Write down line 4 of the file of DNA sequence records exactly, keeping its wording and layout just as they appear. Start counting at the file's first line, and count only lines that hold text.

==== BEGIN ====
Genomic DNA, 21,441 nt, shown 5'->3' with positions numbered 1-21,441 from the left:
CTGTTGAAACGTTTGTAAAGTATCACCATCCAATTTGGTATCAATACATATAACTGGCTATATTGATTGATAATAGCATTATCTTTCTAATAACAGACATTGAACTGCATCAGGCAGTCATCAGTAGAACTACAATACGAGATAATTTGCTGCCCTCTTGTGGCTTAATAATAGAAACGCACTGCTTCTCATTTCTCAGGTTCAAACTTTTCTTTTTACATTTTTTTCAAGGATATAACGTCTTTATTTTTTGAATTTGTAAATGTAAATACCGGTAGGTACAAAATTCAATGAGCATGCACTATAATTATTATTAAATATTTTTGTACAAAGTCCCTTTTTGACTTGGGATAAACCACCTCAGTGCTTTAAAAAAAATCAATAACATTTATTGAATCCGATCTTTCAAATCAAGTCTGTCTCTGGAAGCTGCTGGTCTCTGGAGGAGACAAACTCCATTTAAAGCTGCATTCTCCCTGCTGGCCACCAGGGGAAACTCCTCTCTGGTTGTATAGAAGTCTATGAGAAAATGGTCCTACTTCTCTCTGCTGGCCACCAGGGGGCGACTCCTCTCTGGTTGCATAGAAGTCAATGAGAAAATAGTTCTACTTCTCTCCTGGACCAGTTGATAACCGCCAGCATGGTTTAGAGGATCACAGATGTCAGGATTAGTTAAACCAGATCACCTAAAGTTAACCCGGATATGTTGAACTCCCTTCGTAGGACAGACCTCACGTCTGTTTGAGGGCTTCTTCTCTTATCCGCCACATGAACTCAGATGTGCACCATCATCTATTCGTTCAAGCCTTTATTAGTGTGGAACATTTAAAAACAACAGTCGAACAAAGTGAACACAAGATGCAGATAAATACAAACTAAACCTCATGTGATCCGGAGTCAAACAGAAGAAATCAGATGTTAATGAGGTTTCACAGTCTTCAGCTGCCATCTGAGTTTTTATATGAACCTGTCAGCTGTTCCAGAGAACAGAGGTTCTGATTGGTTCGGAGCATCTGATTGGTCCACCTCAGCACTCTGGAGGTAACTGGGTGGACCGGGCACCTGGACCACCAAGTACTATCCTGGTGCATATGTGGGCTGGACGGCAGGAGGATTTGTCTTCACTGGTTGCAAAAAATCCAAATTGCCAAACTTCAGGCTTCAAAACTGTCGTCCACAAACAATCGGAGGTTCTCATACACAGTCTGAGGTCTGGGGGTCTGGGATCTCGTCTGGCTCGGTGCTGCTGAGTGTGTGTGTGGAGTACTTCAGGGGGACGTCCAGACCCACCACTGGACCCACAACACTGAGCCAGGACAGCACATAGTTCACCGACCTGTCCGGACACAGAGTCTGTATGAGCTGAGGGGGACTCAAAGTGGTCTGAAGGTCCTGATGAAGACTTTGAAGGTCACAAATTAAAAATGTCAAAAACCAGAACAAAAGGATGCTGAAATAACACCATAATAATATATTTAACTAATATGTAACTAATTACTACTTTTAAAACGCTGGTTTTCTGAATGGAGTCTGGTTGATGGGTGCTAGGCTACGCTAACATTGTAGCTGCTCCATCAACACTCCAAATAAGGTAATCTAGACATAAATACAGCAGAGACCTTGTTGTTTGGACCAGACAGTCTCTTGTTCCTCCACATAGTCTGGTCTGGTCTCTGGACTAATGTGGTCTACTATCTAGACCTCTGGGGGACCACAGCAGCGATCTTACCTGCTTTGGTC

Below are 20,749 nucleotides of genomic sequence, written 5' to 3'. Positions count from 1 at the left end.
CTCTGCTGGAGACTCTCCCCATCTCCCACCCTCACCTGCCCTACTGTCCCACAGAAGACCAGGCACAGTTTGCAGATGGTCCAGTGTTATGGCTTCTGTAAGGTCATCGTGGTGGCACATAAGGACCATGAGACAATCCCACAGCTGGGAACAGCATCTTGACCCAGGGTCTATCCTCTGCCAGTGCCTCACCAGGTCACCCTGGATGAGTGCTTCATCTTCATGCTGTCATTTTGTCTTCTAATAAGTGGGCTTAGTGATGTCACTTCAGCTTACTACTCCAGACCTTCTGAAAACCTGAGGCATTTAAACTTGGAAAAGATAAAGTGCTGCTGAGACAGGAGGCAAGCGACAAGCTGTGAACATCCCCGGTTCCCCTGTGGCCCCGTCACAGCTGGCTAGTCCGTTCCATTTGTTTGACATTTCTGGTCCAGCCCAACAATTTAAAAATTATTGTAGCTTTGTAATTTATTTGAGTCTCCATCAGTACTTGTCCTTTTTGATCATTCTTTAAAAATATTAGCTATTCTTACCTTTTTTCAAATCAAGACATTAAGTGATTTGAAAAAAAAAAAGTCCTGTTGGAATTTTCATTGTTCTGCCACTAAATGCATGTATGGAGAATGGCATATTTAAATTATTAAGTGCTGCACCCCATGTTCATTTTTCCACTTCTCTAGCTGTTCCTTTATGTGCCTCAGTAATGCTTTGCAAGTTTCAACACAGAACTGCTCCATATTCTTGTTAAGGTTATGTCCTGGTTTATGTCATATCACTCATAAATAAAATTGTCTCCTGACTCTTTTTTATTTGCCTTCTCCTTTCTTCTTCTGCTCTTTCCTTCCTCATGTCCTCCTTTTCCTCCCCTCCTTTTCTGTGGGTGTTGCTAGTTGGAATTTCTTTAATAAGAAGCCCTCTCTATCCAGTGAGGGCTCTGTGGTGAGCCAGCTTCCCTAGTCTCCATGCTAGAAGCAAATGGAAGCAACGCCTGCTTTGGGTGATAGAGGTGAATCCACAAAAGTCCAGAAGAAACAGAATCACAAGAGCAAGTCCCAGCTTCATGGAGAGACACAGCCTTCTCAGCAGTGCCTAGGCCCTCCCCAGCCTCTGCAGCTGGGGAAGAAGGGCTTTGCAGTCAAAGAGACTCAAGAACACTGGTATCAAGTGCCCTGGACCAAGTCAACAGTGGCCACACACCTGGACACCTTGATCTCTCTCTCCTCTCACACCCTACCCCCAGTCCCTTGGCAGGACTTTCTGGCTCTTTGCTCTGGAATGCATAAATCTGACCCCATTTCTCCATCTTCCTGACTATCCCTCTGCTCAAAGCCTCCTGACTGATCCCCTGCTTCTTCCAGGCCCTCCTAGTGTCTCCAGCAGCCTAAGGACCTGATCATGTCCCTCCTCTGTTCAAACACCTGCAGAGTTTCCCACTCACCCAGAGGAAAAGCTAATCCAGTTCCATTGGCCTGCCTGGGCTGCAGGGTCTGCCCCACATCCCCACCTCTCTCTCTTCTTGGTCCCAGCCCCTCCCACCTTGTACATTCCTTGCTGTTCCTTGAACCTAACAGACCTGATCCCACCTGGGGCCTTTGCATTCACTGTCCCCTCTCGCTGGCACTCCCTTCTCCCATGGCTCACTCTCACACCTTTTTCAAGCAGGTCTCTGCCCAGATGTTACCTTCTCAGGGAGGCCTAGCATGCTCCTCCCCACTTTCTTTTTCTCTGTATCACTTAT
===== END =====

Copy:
CTCTGCTGGAGACTCTCCCCATCTCCCACCCTCACCTGCCCTACTGTCCCACAGAAGACCAGGCACAGTTTGCAGATGGTCCAGTGTTATGGCTTCTGTAAGGTCATCGTGGTGGCACATAAGGACCATGAGACAATCCCACAGCTGGGAACAGCATCTTGACCCAGGGTCTATCCTCTGCCAGTGCCTCACCAGGTCACCCTGGATGAGTGCTTCATCTTCATGCTGTCATTTTGTCTTCTAATAAGTGGGCTTAGTGATGTCACTTCAGCTTACTACTCCAGACCTTCTGAAAACCTGAGGCATTTAAACTTGGAAAAGATAAAGTGCTGCTGAGACAGGAGGCAAGCGACAAGCTGTGAACATCCCCGGTTCCCCTGTGGCCCCGTCACAGCTGGCTAGTCCGTTCCATTTGTTTGACATTTCTGGTCCAGCCCAACAATTTAAAAATTATTGTAGCTTTGTAATTTATTTGAGTCTCCATCAGTACTTGTCCTTTTTGATCATTCTTTAAAAATATTAGCTATTCTTACCTTTTTTCAAATCAAGACATTAAGTGATTTGAAAAAAAAAAAGTCCTGTTGGAATTTTCATTGTTCTGCCACTAAATGCATGTATGGAGAATGGCATATTTAAATTATTAAGTGCTGCACCCCATGTTCATTTTTCCACTTCTCTAGCTGTTCCTTTATGTGCCTCAGTAATGCTTTGCAAGTTTCAACACAGAACTGCTCCATATTCTTGTTAAGGTTATGTCCTGGTTTATGTCATATCACTCATAAATAAAATTGTCTCCTGACTCTTTTTTATTTGCCTTCTCCTTTCTTCTTCTGCTCTTTCCTTCCTCATGTCCTCCTTTTCCTCCCCTCCTTTTCTGTGGGTGTTGCTAGTTGGAATTTCTTTAATAAGAAGCCCTCTCTATCCAGTGAGGGCTCTGTGGTGAGCCAGCTTCCCTAGTCTCCATGCTAGAAGCAAATGGAAGCAACGCCTGCTTTGGGTGATAGAGGTGAATCCACAAAAGTCCAGAAGAAACAGAATCACAAGAGCAAGTCCCAGCTTCATGGAGAGACACAGCCTTCTCAGCAGTGCCTAGGCCCTCCCCAGCCTCTGCAGCTGGGGAAGAAGGGCTTTGCAGTCAAAGAGACTCAAGAACACTGGTATCAAGTGCCCTGGACCAAGTCAACAGTGGCCACACACCTGGACACCTTGATCTCTCTCTCCTCTCACACCCTACCCCCAGTCCCTTGGCAGGACTTTCTGGCTCTTTGCTCTGGAATGCATAAATCTGACCCCATTTCTCCATCTTCCTGACTATCCCTCTGCTCAAAGCCTCCTGACTGATCCCCTGCTTCTTCCAGGCCCTCCTAGTGTCTCCAGCAGCCTAAGGACCTGATCATGTCCCTCCTCTGTTCAAACACCTGCAGAGTTTCCCACTCACCCAGAGGAAAAGCTAATCCAGTTCCATTGGCCTGCCTGGGCTGCAGGGTCTGCCCCACATCCCCACCTCTCTCTCTTCTTGGTCCCAGCCCCTCCCACCTTGTACATTCCTTGCTGTTCCTTGAACCTAACAGACCTGATCCCACCTGGGGCCTTTGCATTCACTGTCCCCTCTCGCTGGCACTCCCTTCTCCCATGGCTCACTCTCACACCTTTTTCAAGCAGGTCTCTGCCCAGATGTTACCTTCTCAGGGAGGCCTAGCATGCTCCTCCCCACTTTCTTTTTCTCTGTATCACTTAT